Proponents of bail reform have long argued the previous system effectively taxed poor defendants for accused crimes. They argued that people and their families who could not afford bail would languish in jail until their court date, such as the case of Bronx teenager Kalief Browder, who was stuck in Rikers Island prison for three years, unable to pay the $3,000 bail price until 2013 when he was released due to lack of evidence. He later committed suicide.

Bail costs can range from a few hundred to tens of thousands of dollars and are determined by individual judges. People can also make use of a bail bondsman, but fees for those can still be several thousand, plus the money upfront to ensure a person meets their requisite court dates.

A report by John Jay College of Criminal Justice of the originally proposed bail reforms said that if enacted reforms were around in 2018, there would have been 20,349 more individuals in New York City released without bail, a cumulative amount worth nearly $200 million to the state. In 2018, 105,161 cases resulted in pretrial release without bail.

Leading state Democrats have said the reforms are long overdue, and specifically target nonviolent offenses. Advocates pointed out that poor people unable to make bail can easily lose jobs if they’re not available or stuck in jail, and that those who have to pay for bail on a limited income, even for minor offenses, might be forced to use funds they would have used for rent or even food.

Criminal justice reform advocates say the critics are unnecessarily stoking fears. 

In a statement, Donna Lieberman, executive director of the New York American Civil Liberties Union, said the new reforms are just a step on the path toward overall prison reforms.

“Thousands of New Yorkers who are presumed innocent of the misdemeanor and nonviolent felony charges they face will no longer be forced to sit in jail awaiting trial,” her statement read.

However, the law enforces no cash bail for several offenses that critics have called overtly aggressive. James Quinn, Queens assistant district attorney, released a list of laws judges cannot set bail to, including aggravated vehicular manslaughter, several types of drug sale crimes and even lesser counts of arson. 

Toulon said he has disagreed with the new bail reforms, especially over the list of crimes people are made to be released. He mentioned one inmate who was just recently released on a partially secured bond of $40,000 out of a $400,000 bail order, without a bail bondsman. The individual, he said, had been accused of rape in the first degree of a child, and had a past history of sex crimes.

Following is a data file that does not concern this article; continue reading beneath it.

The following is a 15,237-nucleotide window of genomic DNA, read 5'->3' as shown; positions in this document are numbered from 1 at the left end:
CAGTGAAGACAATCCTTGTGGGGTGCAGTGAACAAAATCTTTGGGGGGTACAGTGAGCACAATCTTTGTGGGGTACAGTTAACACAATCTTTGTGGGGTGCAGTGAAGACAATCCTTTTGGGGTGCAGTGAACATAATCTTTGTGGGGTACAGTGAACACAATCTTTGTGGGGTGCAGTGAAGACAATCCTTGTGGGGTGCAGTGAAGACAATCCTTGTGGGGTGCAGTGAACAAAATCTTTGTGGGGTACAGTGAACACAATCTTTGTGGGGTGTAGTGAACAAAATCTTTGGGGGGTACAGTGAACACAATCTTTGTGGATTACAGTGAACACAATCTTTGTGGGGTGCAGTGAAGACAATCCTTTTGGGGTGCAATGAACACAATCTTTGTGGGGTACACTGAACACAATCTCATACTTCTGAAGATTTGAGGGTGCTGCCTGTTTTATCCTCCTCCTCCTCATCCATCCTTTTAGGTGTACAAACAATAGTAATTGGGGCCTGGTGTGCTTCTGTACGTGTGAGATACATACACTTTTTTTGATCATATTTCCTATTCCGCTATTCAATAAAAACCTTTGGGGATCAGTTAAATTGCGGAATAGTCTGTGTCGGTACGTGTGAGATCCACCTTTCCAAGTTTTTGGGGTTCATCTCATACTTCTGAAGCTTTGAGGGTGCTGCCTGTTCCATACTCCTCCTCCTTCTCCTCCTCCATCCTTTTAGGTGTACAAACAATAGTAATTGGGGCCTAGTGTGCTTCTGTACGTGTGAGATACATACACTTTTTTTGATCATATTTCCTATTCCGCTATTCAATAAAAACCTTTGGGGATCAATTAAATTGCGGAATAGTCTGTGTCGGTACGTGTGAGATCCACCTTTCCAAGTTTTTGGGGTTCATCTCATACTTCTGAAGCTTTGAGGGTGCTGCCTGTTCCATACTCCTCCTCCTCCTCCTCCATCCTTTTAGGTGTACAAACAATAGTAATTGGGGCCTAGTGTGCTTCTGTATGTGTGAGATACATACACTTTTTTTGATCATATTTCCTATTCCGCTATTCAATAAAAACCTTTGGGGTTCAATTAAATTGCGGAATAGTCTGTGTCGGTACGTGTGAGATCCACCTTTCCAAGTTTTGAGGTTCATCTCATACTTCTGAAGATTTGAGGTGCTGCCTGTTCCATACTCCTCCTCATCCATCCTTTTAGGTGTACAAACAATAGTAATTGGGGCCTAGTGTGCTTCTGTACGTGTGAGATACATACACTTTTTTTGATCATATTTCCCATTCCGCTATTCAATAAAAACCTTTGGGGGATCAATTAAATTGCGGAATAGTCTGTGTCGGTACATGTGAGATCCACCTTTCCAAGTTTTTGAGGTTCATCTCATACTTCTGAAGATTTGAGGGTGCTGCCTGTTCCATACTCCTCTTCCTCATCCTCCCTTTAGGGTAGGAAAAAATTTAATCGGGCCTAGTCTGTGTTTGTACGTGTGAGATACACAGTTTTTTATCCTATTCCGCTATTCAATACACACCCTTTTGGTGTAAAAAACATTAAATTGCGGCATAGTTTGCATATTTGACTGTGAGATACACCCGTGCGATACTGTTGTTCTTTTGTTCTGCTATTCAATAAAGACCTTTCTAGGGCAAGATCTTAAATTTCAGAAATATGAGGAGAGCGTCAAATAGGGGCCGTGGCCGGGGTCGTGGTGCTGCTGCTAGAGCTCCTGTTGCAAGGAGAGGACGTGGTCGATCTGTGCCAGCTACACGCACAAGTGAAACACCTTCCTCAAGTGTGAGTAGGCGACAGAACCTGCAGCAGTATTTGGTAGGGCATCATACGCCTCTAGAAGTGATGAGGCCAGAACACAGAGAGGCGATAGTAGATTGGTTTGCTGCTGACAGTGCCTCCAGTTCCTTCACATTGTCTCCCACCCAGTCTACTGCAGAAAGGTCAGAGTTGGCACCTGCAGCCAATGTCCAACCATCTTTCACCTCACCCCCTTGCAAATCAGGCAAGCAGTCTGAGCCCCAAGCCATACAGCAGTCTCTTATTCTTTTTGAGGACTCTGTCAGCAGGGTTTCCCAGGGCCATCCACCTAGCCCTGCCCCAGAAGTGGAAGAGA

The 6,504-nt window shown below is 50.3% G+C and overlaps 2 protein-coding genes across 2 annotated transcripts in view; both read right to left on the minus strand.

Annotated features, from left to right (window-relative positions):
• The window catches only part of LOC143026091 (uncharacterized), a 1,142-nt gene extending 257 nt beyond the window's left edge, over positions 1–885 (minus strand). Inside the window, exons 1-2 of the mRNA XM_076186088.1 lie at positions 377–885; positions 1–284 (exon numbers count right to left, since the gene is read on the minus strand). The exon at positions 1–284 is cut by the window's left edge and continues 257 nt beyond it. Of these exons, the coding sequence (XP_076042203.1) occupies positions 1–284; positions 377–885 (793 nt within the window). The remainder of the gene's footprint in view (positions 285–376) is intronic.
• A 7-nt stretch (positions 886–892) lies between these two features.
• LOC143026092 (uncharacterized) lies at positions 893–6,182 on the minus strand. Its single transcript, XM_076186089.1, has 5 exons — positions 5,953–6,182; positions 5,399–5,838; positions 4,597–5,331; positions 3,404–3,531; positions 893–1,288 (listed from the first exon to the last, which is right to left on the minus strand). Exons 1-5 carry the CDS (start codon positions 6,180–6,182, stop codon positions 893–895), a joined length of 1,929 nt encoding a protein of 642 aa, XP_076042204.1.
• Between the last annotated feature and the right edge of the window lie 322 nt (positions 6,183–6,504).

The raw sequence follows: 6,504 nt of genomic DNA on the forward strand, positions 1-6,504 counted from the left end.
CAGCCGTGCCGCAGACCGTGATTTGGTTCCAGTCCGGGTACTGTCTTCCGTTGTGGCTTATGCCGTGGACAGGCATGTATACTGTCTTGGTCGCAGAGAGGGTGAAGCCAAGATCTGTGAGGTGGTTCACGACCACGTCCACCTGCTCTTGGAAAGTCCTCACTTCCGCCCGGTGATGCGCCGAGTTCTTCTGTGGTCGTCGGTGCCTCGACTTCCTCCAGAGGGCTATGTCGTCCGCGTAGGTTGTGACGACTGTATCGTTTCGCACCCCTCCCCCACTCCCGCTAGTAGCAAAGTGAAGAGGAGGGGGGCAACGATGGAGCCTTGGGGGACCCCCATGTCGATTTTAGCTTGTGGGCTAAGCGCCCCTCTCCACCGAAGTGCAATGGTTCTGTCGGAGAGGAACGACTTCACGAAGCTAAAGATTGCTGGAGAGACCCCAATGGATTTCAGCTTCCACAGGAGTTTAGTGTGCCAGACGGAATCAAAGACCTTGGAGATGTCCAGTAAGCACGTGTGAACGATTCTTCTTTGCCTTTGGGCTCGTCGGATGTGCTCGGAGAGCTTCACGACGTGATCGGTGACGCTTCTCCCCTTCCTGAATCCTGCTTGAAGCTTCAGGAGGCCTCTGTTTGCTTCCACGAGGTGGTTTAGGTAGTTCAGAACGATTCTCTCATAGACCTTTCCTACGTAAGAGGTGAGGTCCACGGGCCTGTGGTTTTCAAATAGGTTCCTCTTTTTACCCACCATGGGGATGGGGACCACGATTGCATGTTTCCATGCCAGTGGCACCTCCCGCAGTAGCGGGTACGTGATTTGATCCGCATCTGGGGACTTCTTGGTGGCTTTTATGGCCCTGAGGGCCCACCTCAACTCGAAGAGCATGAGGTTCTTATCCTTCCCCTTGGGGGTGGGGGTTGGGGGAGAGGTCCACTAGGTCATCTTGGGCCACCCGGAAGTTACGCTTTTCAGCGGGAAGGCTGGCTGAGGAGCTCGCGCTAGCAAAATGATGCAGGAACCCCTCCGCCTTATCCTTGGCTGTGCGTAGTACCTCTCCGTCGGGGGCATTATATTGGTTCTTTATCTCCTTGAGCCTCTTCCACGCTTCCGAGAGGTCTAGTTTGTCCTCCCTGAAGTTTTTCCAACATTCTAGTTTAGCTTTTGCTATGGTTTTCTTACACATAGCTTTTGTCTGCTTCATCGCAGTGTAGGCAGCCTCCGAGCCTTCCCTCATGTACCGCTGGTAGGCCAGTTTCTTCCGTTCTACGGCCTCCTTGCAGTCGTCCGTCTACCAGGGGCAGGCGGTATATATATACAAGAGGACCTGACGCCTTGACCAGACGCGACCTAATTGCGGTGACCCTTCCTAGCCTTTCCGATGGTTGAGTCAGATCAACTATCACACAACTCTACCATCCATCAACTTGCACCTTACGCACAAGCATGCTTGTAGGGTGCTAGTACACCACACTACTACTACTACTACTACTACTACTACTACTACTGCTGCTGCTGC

He said any sort of new bail legislation should give judges more jurisdiction over determining bail.

“The biggest thing with this legislation is to give judges back discretion — they can look at criminal history, if they are mentally ill or have a serious substance abuse issue,” he said.

State legislators are divided on party lines over the new bail reform. A delegation of Republican state reps from Long Island gathered Dec. 31 to voice their opposition.

State Sen. John Flanagan (R-East Northport), the senate minority leader, called the new law “unconscionable,” adding the opposing party has “abandoned crime victims, law enforcement and the public in favor of criminals.”

The delegation noted two criminal cases including one where a woman allegedly assaulted three Jewish women, just one of several during a citywide spree of anti-Semitic attacks during the eight days of Hanukkah. She was arrested again the following day for another assault charge. The law allows for no cash bail on offenders who commit assault without serious injury, and the new bail laws have been enforced since late 2019.

State Sen. Ken LaValle (R-Port Jefferson) said the new law goes against common sense.

“Judges should have discretion in weighing the potential danger of releasing someone who could have violent tendencies or constitutes a real threat to our community,” LaValle said.

Law enforcement groups have also vocalized their frustrations with the bill. 

Louis Viscusi, union president of the Suffolk County Correction Officers Association, said the law doesn’t just force cashless bail for nonviolent offenders, but for drug dealers, sex offenders and gang members.

“A lot of people commit crimes to help fuel that habit,” he said. “At [a corrections facility] they could detox and could make better decisions. This new bail reform removes those options.”

Louis Viscusi

He added he saw Suffolk County actually using the system in the way it was meant to, with the county corrections facility including 24-hour medical care and a space for drug and alcohol addiction. Within the facilities in both Yaphank and Riverhead, he said, inmates could come down from their high and make more informed decisions once or if they are released on bail. Without it, those same people might be out on the street making the same decisions that got them arrested in the first place. 

“A lot of people commit crimes to help fuel that habit,” he said. “At [a corrections facility] they could detox and could make better decisions. This new bail reform removes those options.”